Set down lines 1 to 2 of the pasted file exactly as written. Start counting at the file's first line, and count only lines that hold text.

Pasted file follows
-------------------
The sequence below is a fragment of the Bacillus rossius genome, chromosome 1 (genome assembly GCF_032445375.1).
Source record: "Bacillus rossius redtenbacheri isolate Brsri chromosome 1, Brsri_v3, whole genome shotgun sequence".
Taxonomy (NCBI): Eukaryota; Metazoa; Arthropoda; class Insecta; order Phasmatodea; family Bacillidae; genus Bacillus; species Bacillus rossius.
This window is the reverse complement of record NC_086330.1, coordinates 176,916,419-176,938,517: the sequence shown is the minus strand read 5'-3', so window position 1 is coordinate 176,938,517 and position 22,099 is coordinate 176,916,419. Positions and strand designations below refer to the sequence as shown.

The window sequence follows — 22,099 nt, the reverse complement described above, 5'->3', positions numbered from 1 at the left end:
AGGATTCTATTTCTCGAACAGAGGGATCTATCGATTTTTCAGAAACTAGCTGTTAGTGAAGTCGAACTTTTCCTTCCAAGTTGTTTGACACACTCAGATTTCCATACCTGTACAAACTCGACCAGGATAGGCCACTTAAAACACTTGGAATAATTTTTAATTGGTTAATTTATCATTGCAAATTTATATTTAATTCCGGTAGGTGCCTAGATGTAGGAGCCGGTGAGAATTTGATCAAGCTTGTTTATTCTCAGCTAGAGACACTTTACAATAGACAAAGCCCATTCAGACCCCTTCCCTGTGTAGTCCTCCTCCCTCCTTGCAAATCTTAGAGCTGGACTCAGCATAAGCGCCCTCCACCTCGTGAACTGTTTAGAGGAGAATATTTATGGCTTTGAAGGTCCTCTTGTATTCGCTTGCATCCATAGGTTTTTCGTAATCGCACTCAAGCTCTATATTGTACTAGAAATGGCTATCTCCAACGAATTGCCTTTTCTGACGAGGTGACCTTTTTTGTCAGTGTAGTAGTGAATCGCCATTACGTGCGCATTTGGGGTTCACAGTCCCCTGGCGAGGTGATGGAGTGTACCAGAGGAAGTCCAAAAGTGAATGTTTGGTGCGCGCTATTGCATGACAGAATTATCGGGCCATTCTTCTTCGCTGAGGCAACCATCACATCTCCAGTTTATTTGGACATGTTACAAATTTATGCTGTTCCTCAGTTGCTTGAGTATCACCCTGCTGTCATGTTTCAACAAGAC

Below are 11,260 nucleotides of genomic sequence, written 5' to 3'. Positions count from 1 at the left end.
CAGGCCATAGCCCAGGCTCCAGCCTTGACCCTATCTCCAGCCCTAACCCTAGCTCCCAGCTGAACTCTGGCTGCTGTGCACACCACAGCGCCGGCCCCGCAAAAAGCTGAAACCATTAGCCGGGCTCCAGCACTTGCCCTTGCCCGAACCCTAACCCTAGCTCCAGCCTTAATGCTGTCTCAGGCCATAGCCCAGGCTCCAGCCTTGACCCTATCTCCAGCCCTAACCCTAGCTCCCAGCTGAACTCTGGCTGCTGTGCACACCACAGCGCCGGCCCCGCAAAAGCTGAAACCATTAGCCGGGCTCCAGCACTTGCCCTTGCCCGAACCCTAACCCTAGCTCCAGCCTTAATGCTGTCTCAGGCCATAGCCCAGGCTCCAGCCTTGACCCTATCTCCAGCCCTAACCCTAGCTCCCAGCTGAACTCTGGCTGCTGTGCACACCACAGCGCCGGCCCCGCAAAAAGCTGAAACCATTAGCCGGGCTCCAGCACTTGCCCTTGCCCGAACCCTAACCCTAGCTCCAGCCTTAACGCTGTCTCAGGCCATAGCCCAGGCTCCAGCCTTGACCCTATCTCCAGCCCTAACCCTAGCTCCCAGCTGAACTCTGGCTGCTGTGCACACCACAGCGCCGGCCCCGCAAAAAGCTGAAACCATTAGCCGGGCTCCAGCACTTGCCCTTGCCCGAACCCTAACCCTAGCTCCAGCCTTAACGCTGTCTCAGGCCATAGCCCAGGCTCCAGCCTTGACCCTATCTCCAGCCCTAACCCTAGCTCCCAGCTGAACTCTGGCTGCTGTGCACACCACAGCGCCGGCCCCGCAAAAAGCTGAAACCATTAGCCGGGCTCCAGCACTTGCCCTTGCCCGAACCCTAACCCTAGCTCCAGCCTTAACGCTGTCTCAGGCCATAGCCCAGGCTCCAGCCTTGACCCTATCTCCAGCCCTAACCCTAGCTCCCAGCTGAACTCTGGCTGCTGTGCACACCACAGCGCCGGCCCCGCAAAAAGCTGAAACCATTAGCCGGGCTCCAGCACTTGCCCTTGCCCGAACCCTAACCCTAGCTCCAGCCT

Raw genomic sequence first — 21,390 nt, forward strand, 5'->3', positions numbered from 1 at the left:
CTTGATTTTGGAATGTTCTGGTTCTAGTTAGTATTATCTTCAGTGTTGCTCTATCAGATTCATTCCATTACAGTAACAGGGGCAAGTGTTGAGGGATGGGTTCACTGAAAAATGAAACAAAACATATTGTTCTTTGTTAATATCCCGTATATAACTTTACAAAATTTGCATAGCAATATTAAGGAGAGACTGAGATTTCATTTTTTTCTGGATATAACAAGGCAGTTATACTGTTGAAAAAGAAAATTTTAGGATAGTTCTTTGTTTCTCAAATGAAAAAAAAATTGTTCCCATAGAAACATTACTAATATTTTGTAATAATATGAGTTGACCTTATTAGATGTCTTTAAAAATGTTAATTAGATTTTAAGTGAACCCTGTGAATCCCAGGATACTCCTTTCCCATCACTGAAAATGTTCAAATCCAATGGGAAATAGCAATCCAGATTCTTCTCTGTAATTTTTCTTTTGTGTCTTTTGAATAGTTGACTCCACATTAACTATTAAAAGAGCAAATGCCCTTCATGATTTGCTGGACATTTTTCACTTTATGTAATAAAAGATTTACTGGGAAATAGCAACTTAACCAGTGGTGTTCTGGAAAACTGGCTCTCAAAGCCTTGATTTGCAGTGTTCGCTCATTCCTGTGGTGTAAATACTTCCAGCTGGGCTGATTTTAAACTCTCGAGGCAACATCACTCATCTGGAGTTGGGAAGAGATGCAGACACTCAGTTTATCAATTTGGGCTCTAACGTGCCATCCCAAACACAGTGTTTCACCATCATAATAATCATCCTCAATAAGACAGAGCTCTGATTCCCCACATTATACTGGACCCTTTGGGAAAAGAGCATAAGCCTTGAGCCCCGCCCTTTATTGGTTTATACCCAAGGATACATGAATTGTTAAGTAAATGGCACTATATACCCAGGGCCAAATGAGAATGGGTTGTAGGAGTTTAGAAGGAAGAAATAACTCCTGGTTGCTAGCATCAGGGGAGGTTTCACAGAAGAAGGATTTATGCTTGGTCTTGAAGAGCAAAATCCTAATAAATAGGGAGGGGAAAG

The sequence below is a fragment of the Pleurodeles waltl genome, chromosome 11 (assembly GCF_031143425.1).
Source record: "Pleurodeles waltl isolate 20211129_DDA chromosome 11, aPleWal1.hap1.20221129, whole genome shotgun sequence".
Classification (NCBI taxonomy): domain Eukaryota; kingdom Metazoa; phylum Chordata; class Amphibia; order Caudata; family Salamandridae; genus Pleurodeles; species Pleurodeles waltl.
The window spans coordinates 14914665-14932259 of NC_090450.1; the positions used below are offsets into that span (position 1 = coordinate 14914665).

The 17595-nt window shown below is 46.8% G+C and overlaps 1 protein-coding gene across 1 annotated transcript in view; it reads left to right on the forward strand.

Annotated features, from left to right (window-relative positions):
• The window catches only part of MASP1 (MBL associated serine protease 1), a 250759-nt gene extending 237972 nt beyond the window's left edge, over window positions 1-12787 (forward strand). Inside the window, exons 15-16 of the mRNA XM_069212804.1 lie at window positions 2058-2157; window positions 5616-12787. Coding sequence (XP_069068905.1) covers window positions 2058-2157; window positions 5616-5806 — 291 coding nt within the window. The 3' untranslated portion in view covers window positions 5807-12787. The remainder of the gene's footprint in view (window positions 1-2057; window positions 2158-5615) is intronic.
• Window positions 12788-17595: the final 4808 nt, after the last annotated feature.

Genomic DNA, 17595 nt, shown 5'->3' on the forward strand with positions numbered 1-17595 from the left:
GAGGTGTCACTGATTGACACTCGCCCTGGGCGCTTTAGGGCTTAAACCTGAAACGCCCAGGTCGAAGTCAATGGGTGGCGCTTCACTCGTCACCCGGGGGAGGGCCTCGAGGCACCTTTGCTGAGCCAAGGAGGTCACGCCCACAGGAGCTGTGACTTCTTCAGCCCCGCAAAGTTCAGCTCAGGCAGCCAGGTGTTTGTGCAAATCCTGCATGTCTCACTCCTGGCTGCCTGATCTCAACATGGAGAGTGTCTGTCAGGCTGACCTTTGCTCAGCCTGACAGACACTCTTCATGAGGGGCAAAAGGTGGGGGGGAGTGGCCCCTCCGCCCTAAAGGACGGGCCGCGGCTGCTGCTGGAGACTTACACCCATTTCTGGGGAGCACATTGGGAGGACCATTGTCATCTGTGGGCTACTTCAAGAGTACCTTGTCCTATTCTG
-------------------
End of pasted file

The sequence below is a fragment of the Bacillus rossius genome, chromosome 1 (genome assembly GCF_032445375.1).
Source record: "Bacillus rossius redtenbacheri isolate Brsri chromosome 1, Brsri_v3, whole genome shotgun sequence".